Now that the book has been produced it is hoped that it can be a significant step in the rewriting of the NAAMM Manuals and as a reference source for NOMMA members and architects. The Manual will be turned over to the National Office for distribution and for future re-printings. The Manual is offered slightly above the printing cost to NOMMA members, architects [current AIA members] and to specification writers [current AIA or CSI members] on the Chapter’s website: http://www.nommne.8k.com.
While the book was being constructed, and with education still our primary objective, The Chapter decided to educate architects directly. Architects who are members of the American Institute of Architects [AIA] must continually educate themselves to remain members. Seminars that fulfill the requirement can only be conducted by Registered Providers of Continuing Education. Becoming a Registered Provider was the Chapter’s next step in bettering our work environment.
Architects must earn 36 Learning Units every two-year cycle to retain membership in AIA. Many states have made the 36 LU’s a mandatory requirement for architects to be licensed to practice in their state. Architects generally are licensed in at least 3 states.
A Learning Unit [LU] is determined by the Quality Level times the duration of a seminar. A Quality Level One seminar would simply be a lecture. Level Two would be an interactive lecture and a Level Three would be interactive with a testing procedure added with a 2hour minimum longevity. So a lecture combined with question and answer period [Level 2] that would last for one hour would be worth 2 LU’s [2 x 1 = 2]. If that same seminar lasted only a half hour than the seminar would be worth One LU [2 x ½ = 1].
Through committee work, we complied two comprehensive interactive seminars. One Seminar details standard metal finishing designations. Another seminar compares custom fabrication to working with normal stock fabrication in relation to time, creativity, materials and costs. The Chapter received acceptance as a Registered Provider with the AIA as a regional non-profit organization. The Chapter’s hour long Seminars are also listed on the AIA website with a Quality Level of 2. The listing is under NOMMA the Northeast Chapter.
Being a Registered Provider, created the need to find a venue where the Seminar could be conducted. The joint chapters of AIA in Northern New Jersey, the Architects League of Northern New Jersey and the Suburban Newark Chapter of Architects annually hold a table top Trade Show and Convention. The Chapter has conducted their Seminar at this event for the last two years. In addition, the Chapter put together a booth for the Show. Only Chapter nametags were allowed, and although no personal business was conducted; the name of our group along with our knowledge was displayed. Recognition of the NOMMA logo has started to grow.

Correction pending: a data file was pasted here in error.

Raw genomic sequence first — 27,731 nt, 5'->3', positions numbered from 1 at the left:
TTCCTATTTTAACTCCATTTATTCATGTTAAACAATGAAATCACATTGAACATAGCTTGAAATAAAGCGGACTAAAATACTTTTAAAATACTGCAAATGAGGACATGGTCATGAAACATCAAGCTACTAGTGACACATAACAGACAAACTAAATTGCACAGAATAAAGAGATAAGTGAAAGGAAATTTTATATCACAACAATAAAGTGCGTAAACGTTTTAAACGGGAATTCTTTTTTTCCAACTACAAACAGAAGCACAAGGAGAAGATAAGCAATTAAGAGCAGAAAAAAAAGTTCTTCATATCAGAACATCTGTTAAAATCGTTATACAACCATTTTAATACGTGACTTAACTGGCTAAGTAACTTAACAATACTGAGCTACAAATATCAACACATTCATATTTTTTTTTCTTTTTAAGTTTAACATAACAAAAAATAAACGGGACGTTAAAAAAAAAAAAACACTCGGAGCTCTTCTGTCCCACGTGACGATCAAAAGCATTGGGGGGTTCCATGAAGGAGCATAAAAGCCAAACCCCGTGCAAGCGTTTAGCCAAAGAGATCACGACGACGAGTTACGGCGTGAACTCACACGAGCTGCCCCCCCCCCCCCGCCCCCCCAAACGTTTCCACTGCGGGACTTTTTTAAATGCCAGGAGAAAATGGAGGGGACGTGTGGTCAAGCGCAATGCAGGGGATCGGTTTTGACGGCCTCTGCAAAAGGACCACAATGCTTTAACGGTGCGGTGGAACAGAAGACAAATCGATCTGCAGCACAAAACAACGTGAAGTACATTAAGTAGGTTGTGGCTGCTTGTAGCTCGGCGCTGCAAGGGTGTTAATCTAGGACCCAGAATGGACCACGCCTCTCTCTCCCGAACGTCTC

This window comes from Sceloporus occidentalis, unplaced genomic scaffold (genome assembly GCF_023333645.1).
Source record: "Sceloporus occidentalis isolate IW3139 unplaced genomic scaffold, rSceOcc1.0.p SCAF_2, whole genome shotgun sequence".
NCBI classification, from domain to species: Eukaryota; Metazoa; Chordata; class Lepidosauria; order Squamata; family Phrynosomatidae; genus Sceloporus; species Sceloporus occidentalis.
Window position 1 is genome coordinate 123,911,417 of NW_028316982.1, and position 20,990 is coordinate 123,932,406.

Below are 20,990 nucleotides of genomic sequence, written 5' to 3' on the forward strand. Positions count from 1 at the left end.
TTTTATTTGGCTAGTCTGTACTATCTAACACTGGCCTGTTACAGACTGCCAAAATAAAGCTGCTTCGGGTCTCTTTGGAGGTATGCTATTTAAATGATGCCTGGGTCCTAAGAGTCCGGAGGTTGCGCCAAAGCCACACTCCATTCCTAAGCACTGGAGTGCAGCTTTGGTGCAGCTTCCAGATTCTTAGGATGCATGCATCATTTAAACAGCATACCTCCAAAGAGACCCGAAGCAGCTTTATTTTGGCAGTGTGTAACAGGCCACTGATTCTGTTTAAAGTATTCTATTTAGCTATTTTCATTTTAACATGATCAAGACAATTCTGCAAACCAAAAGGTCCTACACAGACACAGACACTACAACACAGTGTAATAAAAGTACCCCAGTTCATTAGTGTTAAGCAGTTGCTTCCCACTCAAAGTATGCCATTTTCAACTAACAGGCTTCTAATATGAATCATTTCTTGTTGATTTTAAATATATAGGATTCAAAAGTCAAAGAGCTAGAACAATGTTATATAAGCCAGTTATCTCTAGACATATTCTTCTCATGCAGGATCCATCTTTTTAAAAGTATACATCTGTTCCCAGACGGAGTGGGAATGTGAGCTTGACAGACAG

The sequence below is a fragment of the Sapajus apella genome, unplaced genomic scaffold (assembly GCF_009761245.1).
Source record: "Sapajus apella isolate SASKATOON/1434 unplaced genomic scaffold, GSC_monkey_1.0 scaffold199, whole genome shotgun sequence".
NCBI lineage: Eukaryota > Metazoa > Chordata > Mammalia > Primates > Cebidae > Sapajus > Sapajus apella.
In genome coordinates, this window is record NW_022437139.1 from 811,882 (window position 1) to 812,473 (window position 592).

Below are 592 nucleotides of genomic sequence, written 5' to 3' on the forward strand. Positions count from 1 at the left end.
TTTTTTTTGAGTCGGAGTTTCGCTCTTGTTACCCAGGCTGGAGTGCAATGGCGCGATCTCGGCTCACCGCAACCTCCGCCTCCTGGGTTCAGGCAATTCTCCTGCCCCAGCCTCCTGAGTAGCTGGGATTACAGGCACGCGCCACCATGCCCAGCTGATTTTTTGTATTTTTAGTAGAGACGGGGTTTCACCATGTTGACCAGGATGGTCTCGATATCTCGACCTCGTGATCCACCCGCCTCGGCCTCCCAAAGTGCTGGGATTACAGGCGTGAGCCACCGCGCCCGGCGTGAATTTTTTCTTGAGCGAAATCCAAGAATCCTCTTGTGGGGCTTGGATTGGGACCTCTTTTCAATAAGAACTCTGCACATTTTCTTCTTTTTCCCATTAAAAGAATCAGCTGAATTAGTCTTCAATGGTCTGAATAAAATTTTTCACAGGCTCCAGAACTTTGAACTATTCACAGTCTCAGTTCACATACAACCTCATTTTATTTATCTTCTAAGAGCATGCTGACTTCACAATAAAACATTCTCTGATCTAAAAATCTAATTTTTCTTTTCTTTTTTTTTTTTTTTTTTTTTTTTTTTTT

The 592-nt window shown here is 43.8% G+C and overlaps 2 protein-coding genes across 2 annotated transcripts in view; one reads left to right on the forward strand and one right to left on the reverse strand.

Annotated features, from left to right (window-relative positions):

The next goal was to make our Chapter more public. A website was established which can currently be found at http://www.nommane.8k.com. Here Chapter members can take personal pride in their efforts. Still with education as our Holy Grail, free downloadable charts taken from our Metalwork Reference Manual show the standard designations for metal finishing. A Gallery of Work shows the diversity of the Chapter members. Links to individual member websites or e-mail can be found through the Contact page as well as the complete listing of Northeast Chapter Members.
Members who cannot make meetings can catch up by accessing the News page. Seminars can be booked through the website and the Metalwork Reference Manual can also be ordered on the Downloads section. Links are provided to NAAMM, AIA, other Chapters of NOMMA, as well as to the NOMMA websites.
A project that is still warming in our forge is an educational expo that tentatively will be held at an Upstate New York University. Sharing our skills and education with fellow fabricators, architects, University students and building code officials in a seminar “ demonstration atmosphere is our next lofty goal. The university is eagerly supporting the expo with facilities ranging from auditorium space to dorm rooms for a two-day show. NOMMA national members who are Registered Providers with AIA are lining up for the seminar educational programs. Well-known blacksmiths are more than willing to make this a real Hammer-In. As a viable growing force in our region, our Chapter is taking the slow and steady approach to make this a reality. Although our original plans had the Expo date for the late summer of 2002, a more practical date of August of 2003 would be more realistic and allow more time for a better presentation.
The future that was forged in fires that burned bright that first day in the icehouse continues to invite more members to its warm glow. As new ideas are tempered into our foundation our Chapter strengthens. The sparks from our work are making some heads turn to see just what is being formed. The patterns and templates that we have created hopefully will inspire others to follow in our footsteps and to help hammer out our differences into a strong and admired success.